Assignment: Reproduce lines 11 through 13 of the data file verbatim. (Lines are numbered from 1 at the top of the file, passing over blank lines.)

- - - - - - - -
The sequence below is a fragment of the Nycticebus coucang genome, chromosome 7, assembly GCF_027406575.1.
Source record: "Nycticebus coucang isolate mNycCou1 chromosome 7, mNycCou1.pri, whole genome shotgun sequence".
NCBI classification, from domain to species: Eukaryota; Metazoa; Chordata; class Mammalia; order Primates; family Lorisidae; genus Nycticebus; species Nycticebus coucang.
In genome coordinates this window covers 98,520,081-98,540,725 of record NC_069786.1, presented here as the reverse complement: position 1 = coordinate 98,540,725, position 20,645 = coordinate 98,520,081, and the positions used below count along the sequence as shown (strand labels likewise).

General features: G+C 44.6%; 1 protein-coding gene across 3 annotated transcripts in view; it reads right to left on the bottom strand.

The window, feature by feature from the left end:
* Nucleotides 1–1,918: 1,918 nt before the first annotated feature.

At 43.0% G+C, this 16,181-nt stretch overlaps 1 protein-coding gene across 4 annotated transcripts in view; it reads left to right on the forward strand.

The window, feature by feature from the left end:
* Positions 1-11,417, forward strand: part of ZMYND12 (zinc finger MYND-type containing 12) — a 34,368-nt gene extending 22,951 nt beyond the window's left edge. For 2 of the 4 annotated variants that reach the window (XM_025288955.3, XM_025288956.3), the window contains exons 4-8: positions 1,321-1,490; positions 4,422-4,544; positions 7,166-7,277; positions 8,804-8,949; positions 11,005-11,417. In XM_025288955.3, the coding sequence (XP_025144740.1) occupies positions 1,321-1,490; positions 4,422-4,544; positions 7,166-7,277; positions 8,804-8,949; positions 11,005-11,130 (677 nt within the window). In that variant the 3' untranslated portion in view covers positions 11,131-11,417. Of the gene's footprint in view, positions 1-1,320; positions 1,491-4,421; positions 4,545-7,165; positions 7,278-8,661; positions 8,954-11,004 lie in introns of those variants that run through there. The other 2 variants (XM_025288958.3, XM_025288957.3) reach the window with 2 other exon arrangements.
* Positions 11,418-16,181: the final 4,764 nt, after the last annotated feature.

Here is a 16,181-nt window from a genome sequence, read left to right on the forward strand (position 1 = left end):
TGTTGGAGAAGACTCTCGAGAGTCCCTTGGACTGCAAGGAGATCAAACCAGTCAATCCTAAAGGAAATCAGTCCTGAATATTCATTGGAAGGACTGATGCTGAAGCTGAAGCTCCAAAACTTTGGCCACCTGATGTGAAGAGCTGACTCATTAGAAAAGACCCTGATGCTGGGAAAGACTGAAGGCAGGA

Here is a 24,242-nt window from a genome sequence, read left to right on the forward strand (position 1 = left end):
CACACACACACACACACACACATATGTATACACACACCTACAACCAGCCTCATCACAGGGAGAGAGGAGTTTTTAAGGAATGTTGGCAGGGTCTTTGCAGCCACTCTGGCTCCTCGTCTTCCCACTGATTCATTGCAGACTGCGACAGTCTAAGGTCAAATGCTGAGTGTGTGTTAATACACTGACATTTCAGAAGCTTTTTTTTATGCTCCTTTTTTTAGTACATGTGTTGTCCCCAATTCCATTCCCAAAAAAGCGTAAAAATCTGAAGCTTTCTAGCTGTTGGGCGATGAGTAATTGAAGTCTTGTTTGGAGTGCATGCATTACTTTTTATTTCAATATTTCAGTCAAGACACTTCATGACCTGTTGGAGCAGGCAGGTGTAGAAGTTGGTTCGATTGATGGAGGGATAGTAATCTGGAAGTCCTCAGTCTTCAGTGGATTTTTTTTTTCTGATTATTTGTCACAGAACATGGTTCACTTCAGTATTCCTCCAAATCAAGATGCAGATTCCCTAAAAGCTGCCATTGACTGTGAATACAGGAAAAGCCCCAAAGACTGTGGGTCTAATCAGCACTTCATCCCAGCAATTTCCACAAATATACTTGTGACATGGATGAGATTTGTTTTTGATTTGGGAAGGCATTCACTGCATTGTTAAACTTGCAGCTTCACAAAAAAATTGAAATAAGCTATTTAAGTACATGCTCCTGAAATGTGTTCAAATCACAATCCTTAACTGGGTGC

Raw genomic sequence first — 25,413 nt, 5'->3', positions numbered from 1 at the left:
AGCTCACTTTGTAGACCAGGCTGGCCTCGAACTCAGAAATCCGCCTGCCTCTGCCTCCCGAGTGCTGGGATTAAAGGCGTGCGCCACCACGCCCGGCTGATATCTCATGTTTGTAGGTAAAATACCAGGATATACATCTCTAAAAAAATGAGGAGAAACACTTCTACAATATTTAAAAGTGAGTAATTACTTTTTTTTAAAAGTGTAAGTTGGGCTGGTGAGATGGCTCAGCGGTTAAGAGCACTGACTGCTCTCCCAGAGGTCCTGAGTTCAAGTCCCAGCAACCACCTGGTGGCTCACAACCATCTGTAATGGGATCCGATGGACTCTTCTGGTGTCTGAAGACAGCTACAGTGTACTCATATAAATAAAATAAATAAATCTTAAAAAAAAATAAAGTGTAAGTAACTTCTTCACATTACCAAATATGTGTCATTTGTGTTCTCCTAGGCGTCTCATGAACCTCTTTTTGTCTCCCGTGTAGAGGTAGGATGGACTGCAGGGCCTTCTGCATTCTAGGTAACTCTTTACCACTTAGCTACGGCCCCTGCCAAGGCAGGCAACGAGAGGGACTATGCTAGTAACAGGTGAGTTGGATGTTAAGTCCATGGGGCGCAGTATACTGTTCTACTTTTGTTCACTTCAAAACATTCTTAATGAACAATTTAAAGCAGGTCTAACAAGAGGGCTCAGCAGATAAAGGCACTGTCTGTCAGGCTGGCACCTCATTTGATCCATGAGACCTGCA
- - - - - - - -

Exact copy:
* Positions 11,418-16,181: the final 4,764 nt, after the last annotated feature.

Here is a 16,181-nt window from a genome sequence, read left to right on the forward strand (position 1 = left end):
TGTTGGAGAAGACTCTCGAGAGTCCCTTGGACTGCAAGGAGATCAAACCAGTCAATCCTAAAGGAAATCAGTCCTGAATATTCATTGGAAGGACTGATGCTGAAGCTGAAGCTCCAAAACTTTGGCCACCTGATGTGAAGAGCTGACTCATTAGAAAAGACCCTGATGCTGGGAAAGACTGAAGGCAGGA